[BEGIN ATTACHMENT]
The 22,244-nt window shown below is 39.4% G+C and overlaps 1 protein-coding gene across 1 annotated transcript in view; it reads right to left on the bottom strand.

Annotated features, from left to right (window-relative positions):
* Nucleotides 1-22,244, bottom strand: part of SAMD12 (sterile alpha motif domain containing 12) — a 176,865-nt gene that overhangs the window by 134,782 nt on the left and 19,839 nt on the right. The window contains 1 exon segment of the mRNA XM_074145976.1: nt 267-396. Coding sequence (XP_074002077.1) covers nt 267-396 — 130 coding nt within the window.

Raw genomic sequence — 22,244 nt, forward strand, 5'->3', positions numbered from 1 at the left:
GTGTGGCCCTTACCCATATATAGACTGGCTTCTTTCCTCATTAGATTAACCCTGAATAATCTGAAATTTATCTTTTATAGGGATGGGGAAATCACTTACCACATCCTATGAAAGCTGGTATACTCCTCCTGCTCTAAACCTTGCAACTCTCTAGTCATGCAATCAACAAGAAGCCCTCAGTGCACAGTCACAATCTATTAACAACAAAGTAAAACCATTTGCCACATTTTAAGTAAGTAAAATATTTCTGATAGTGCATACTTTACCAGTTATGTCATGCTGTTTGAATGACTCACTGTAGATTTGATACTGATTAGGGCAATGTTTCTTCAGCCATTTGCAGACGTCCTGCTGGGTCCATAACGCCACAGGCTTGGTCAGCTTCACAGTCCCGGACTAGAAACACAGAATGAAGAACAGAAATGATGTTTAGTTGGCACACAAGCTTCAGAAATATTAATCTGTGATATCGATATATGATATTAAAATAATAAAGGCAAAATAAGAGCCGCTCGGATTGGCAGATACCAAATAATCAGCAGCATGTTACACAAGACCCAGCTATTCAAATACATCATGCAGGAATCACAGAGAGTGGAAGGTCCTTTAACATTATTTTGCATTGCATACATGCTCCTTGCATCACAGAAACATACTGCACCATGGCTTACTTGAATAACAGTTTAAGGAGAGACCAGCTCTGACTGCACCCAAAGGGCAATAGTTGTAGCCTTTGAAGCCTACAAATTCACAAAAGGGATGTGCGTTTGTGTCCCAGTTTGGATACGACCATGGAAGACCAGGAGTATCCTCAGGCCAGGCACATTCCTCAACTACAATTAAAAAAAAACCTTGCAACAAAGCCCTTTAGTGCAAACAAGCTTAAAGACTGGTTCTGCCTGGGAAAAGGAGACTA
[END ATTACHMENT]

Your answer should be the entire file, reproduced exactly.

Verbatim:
The 22,244-nt window shown below is 39.4% G+C and overlaps 1 protein-coding gene across 1 annotated transcript in view; it reads right to left on the bottom strand.

Annotated features, from left to right (window-relative positions):
* Nucleotides 1-22,244, bottom strand: part of SAMD12 (sterile alpha motif domain containing 12) — a 176,865-nt gene that overhangs the window by 134,782 nt on the left and 19,839 nt on the right. The window contains 1 exon segment of the mRNA XM_074145976.1: nt 267-396. Coding sequence (XP_074002077.1) covers nt 267-396 — 130 coding nt within the window.

Raw genomic sequence — 22,244 nt, forward strand, 5'->3', positions numbered from 1 at the left:
GTGTGGCCCTTACCCATATATAGACTGGCTTCTTTCCTCATTAGATTAACCCTGAATAATCTGAAATTTATCTTTTATAGGGATGGGGAAATCACTTACCACATCCTATGAAAGCTGGTATACTCCTCCTGCTCTAAACCTTGCAACTCTCTAGTCATGCAATCAACAAGAAGCCCTCAGTGCACAGTCACAATCTATTAACAACAAAGTAAAACCATTTGCCACATTTTAAGTAAGTAAAATATTTCTGATAGTGCATACTTTACCAGTTATGTCATGCTGTTTGAATGACTCACTGTAGATTTGATACTGATTAGGGCAATGTTTCTTCAGCCATTTGCAGACGTCCTGCTGGGTCCATAACGCCACAGGCTTGGTCAGCTTCACAGTCCCGGACTAGAAACACAGAATGAAGAACAGAAATGATGTTTAGTTGGCACACAAGCTTCAGAAATATTAATCTGTGATATCGATATATGATATTAAAATAATAAAGGCAAAATAAGAGCCGCTCGGATTGGCAGATACCAAATAATCAGCAGCATGTTACACAAGACCCAGCTATTCAAATACATCATGCAGGAATCACAGAGAGTGGAAGGTCCTTTAACATTATTTTGCATTGCATACATGCTCCTTGCATCACAGAAACATACTGCACCATGGCTTACTTGAATAACAGTTTAAGGAGAGACCAGCTCTGACTGCACCCAAAGGGCAATAGTTGTAGCCTTTGAAGCCTACAAATTCACAAAAGGGATGTGCGTTTGTGTCCCAGTTTGGATACGACCATGGAAGACCAGGAGTATCCTCAGGCCAGGCACATTCCTCAACTACAATTAAAAAAAAACCTTGCAACAAAGCCCTTTAGTGCAAACAAGCTTAAAGACTGGTTCTGCCTGGGAAAAGGAGACTA